All framed up

All right, I can’t resist. I’m so ridiculously pleased with the lacing I’ve done on the Millennium frame and the good tension I managed to get on my 14″ hoop that I just want to show them off! A bit of work in my photo editing programme to blur the transferred designs, and now I can share my framed and hooped SAL fabrics without spoiling the mystery smiley.

I photographed them both with the threads and other bits and bobs around them to give some sense of the size (the cat in the hoop picture is not there for scale, just for her decorative value). For a stitcher who until relatively recently thought of a 7″ hoop as quite large, this 14″ whopper comes as a bit of a shock whenever I see it. The bigger the hoop, the more difficult it is to get good tension on the fabric, but as I mentioned before the bound inner hoop helps, as does the fact that it is a 20mm deep quilting hoop; a few more judicious tugs at the fabric yesterday and some persuasive wingnut action and the tension is now equal to what I would expect from a much smaller hoop.

Hooped fabric and materials for the plain Tree of Life

The Millennium frame has superb tension when used as it comes, even side to side – in fact surprisingly so for a frame which (like pretty much all scroll frames) holds the fabric top and bottom only. The top-to-bottom tension is incredible, and must, I assume, be so much better than on any scroll frame I’ve tried because it is achieved by lengthening the side bars (they each have a thick wooden screw inside them which screws up and down), in effect pushing the roller bars apart, rather than by trying to roll the fabric tightly onto the bars. You can apply so much more force that way. The Millennium frame’s side-to-side tension is derived purely from the scroll bars – because the fabric is held firmly along its entire width by an ingenious groove-and-rod combination, it is almost as taut at the edges as it is in the centre, something that is practically unheard of with other scroll frames.

Orpheus mounted on the Millennium frame

So why lace the fabric? Two reasons. Firstly, I said “almost as taut”. You can bounce a penny off the centre of the fabric, but there is a little bit of give right at the edges. Secondly, because of the very strong top-to-bottom tension the fabric will stretch vertically, albeit only slightly; this will be more noticeable the longer the fabric is on the frame, and this project will likely be there some time. You can slacken off the tension between sessions, but I prefer to keep the fabric taut so the tension remains more or less the same throughout my work on the piece.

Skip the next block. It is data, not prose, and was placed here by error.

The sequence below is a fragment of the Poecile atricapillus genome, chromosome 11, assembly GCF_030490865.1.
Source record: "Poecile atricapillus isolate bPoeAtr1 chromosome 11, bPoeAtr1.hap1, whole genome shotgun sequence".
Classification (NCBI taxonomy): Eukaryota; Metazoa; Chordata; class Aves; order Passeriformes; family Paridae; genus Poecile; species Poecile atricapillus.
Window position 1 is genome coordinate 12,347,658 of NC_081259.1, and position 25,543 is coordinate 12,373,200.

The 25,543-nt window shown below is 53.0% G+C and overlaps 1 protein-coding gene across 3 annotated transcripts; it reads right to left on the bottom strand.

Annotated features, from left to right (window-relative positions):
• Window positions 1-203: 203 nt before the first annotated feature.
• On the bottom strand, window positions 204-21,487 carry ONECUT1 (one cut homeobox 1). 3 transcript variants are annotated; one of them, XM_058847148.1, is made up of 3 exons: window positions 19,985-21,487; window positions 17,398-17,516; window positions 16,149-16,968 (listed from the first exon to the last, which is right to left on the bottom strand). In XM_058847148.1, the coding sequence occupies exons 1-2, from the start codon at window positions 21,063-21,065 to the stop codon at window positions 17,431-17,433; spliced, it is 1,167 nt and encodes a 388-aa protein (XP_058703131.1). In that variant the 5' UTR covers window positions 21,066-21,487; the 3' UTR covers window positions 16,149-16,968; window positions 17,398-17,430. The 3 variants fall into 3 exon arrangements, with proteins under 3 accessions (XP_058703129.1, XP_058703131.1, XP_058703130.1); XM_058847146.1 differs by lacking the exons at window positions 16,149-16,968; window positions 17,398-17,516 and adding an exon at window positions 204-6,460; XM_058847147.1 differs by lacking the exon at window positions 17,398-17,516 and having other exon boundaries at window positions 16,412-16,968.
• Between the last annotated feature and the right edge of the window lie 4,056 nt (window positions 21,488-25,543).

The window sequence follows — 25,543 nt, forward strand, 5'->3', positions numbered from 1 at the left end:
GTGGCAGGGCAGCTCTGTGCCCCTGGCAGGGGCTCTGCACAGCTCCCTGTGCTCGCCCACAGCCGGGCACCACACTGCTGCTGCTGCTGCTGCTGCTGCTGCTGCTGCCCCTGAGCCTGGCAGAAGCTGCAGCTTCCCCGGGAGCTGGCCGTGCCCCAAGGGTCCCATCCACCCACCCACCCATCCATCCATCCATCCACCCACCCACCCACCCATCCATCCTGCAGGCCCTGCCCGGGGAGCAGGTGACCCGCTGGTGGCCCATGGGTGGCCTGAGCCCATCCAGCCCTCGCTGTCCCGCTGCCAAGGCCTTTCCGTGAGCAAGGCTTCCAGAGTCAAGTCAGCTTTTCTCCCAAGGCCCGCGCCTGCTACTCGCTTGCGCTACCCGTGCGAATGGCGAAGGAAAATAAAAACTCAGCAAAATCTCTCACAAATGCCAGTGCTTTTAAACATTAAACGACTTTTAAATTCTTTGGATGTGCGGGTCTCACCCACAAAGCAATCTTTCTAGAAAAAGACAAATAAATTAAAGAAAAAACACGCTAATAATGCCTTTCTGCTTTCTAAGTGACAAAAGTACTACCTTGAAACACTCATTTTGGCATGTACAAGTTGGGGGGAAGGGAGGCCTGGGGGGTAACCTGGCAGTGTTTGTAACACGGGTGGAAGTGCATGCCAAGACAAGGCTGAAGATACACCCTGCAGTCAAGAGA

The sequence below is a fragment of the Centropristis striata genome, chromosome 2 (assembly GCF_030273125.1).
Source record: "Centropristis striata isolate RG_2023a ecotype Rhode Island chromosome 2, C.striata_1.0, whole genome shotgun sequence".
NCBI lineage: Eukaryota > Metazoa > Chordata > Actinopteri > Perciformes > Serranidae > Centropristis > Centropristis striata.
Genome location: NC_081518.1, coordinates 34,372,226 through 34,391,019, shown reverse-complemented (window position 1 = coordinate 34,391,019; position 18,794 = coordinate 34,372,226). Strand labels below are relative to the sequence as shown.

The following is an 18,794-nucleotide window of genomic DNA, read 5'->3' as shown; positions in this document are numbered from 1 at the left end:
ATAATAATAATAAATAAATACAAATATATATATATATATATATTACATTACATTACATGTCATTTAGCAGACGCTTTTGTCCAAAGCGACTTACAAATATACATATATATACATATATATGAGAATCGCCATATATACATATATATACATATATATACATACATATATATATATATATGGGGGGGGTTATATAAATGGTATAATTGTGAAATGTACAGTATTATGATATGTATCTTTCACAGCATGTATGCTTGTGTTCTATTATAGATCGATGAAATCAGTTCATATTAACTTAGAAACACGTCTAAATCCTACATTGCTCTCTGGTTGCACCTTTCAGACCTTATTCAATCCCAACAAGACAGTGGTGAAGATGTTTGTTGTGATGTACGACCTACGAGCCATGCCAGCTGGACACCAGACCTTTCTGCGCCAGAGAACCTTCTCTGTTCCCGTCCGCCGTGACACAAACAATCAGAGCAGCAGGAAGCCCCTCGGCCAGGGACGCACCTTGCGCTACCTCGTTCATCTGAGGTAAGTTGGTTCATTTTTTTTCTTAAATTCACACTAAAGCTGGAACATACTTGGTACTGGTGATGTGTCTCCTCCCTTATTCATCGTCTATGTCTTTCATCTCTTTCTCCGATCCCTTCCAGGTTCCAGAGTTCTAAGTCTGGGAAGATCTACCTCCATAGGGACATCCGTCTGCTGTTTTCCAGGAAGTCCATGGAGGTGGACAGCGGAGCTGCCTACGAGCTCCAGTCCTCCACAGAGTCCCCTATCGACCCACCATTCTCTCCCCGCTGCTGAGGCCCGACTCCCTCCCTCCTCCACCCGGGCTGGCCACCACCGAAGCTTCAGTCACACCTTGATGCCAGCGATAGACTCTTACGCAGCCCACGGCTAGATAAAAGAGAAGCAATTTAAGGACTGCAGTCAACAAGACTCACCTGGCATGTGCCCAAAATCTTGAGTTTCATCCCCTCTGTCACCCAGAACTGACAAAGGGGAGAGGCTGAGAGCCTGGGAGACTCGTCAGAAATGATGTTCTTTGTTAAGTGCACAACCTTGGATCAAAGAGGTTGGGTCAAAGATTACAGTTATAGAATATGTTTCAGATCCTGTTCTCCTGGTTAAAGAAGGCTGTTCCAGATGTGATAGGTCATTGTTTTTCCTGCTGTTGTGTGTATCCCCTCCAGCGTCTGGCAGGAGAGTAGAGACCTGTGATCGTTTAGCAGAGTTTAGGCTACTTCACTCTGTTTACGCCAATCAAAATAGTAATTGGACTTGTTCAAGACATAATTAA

Neither of these is an insurmountable problem, and I have happily used the frame without any further fabric preparation, as you can see from the picture above. But because this time I’m working with two layers of fabric, and there are goldwork elements in the piece, I thought I’d apply some of my newly-gained knowledge of dressing a slate frame to this smaller frame for even better tension. Attaching the fabric to the top and bottom bar is done as usual – there is no canvas to sew it on it to, and I’m very pleased there isn’t as the rod-and-groove system is a lot quicker – and after that I extended the side bars enough to make the fabric sit flat, without sagging, but not so much that it was stretched.

Next, sew herringbone tape to the sides of the fabric, and use that lethal bracing needle I showed last time to lace them to the side bars. Slightly more fiddly than with a slate frame because the Millennium side bars are not uniformly shaped from top to bottom, and part of what I’m lacing around is the exposed wooden screw. But with a bit of string manipulation it works perfectly well, so on to the final stage of gradually increasing the tension in both directions by extending the side bars and tightening the lacing. At the end of all that I’ve got a piece of fabric you could play an impressive drum solo on, and it’s much more portable and manoeuvrable than the slate frame, sitting quite happily on my Aristo lapstand rather than needing trestles. Win!

Framed fabric and materials for the bling Tree of Life

I might sneak in a few SAL stitches later this week during my RSN Certificate Homework Time…

Stitching props

When you’re stitching or designing, it’s very important that your stitching nook is comfortable (so you can settle down for a good long time without getting cramped or stiff) and has all the necessary equipment right there (so you don’t have to keep getting up to find things). Some things are the same whether you stitch or design: comfy chair, cup of tea. Then for stitching add a stitching stand, a hoop or frame, scissors, needles, chart and all the necessary threads. For designing, substitute paper, pencils and graphic pens, rubber, lap tray, cat…

Cat?

Yup.

Lexi aids the designing process

Always helpful, our Lexi. She does assist me with my stitching too, patiently worming her way onto my lap and underneath the frame. It’s not too inconvenient except when I need to flip the frame to finish off at the back of the work.